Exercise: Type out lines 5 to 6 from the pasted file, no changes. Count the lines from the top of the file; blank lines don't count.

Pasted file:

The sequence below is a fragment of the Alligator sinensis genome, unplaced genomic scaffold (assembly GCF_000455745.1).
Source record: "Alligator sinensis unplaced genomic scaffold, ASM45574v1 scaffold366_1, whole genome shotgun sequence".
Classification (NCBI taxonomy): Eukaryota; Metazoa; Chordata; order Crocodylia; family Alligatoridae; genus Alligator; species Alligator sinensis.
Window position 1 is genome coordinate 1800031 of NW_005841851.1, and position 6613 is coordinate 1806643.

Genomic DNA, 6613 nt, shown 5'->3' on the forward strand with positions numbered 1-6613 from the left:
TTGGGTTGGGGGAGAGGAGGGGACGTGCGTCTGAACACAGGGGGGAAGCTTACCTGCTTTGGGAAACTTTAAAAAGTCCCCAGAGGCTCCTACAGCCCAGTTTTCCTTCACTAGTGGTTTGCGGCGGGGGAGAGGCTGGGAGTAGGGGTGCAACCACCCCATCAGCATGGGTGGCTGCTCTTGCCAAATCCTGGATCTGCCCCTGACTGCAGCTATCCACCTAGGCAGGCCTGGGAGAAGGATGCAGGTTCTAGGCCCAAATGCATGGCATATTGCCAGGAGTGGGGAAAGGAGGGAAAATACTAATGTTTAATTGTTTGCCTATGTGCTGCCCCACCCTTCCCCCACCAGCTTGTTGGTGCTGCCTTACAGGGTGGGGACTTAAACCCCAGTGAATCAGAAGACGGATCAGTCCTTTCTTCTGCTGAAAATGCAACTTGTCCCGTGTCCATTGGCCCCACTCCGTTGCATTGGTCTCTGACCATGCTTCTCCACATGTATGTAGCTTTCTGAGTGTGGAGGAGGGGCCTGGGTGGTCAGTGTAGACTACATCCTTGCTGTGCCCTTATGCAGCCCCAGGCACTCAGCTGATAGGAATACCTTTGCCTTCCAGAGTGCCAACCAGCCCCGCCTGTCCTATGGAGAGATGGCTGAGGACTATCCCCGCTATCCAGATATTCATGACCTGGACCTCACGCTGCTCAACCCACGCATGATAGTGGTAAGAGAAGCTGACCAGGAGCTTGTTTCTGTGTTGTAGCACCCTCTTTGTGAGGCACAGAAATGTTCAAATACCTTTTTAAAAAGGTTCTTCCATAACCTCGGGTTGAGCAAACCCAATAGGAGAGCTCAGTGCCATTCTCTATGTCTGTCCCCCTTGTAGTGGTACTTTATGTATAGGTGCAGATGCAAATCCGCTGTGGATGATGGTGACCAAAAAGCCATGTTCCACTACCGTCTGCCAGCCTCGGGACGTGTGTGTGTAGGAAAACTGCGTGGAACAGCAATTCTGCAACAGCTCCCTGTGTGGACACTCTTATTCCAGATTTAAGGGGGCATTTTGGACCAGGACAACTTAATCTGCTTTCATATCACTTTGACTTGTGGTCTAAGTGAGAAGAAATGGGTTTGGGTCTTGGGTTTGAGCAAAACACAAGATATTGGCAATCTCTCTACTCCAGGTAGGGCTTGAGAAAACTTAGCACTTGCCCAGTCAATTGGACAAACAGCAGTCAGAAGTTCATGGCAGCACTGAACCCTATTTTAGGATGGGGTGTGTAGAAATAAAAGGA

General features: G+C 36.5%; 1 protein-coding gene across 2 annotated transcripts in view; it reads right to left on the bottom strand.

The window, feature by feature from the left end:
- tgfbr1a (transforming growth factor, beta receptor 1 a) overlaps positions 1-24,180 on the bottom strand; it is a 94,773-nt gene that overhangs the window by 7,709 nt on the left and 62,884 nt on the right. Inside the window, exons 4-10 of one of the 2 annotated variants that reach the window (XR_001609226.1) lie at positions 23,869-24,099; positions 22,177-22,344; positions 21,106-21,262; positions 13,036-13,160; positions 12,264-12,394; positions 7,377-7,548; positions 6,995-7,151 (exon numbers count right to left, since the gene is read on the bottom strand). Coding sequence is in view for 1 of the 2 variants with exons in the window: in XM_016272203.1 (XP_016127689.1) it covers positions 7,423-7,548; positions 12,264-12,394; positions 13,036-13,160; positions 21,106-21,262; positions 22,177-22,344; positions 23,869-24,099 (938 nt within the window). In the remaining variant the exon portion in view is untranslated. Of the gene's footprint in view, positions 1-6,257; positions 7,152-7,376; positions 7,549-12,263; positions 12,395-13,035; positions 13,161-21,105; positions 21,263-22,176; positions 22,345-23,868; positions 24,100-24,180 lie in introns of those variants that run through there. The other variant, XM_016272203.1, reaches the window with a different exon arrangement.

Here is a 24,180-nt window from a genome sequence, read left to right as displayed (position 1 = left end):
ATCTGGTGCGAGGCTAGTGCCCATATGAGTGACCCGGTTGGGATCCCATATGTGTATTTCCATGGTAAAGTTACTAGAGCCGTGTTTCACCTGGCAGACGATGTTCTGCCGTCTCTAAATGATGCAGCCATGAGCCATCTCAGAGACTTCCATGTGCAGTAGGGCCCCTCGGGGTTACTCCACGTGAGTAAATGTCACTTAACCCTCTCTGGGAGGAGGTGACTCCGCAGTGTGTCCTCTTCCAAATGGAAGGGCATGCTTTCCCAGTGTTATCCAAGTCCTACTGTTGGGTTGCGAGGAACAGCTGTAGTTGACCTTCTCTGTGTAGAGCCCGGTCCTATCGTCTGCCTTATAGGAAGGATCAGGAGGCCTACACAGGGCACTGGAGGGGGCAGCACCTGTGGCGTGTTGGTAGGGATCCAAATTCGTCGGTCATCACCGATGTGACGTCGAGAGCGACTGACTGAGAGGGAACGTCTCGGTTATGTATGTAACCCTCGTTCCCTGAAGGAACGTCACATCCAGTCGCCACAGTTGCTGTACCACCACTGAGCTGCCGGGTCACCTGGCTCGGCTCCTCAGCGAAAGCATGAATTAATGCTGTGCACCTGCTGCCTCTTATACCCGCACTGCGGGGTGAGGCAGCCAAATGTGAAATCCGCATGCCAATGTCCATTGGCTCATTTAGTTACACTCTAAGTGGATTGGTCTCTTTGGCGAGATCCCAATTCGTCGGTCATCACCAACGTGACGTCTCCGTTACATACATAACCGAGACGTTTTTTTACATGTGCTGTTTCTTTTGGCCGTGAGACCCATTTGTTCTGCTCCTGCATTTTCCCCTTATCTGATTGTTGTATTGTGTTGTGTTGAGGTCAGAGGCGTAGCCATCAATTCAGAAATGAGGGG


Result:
Genomic DNA, 6613 nt, shown 5'->3' on the forward strand with positions numbered 1-6613 from the left:
TTGGGTTGGGGGAGAGGAGGGGACGTGCGTCTGAACACAGGGGGGAAGCTTACCTGCTTTGGGAAACTTTAAAAAGTCCCCAGAGGCTCCTACAGCCCAGTTTTCCTTCACTAGTGGTTTGCGGCGGGGGAGAGGCTGGGAGTAGGGGTGCAACCACCCCATCAGCATGGGTGGCTGCTCTTGCCAAATCCTGGATCTGCCCCTGACTGCAGCTATCCACCTAGGCAGGCCTGGGAGAAGGATGCAGGTTCTAGGCCCAAATGCATGGCATATTGCCAGGAGTGGGGAAAGGAGGGAAAATACTAATGTTTAATTGTTTGCCTATGTGCTGCCCCACCCTTCCCCCACCAGCTTGTTGGTGCTGCCTTACAGGGTGGGGACTTAAACCCCAGTGAATCAGAAGACGGATCAGTCCTTTCTTCTGCTGAAAATGCAACTTGTCCCGTGTCCATTGGCCCCACTCCGTTGCATTGGTCTCTGACCATGCTTCTCCACATGTATGTAGCTTTCTGAGTGTGGAGGAGGGGCCTGGGTGGTCAGTGTAGACTACATCCTTGCTGTGCCCTTATGCAGCCCCAGGCACTCAGCTGATAGGAATACCTTTGCCTTCCAGAGTGCCAACCAGCCCCGCCTGTCCTATGGAGAGATGGCTGAGGACTATCCCCGCTATCCAGATATTCATGACCTGGACCTCACGCTGCTCAACCCACGCATGATAGTGGTAAGAGAAGCTGACCAGGAGCTTGTTTCTGTGTTGTAGCACCCTCTTTGTGAGGCACAGAAATGTTCAAATACCTTTTTAAAAAGGTTCTTCCATAACCTCGGGTTGAGCAAACCCAATAGGAGAGCTCAGTGCCATTCTCTATGTCTGTCCCCCTTGTAGTGGTACTTTATGTATAGGTGCAGATGCAAATCCGCTGTGGATGATGGTGACCAAAAAGCCATGTTCCACTACCGTCTGCCAGCCTCGGGACGTGTGTGTGTAGGAAAACTGCGTGGAACAGCAATTCTGCAACAGCTCCCTGTGTGGACACTCTTATTCCAGATTTAAGGGGGCATTTTGGACCAGGACAACTTAATCTGCTTTCATATCACTTTGACTTGTGGTCTAAGTGAGAAGAAATGGGTTTGGGTCTTGGGTTTGAGCAAAACACAAGATATTGGCAATCTCTCTACTCCAGGTAGGGCTTGAGAAAACTTAGCACTTGCCCAGTCAATTGGACAAACAGCAGTCAGAAGTTCATGGCAGCACTGAACCCTATTTTAGGATGGGGTGTGTAGAAATAAAAGGA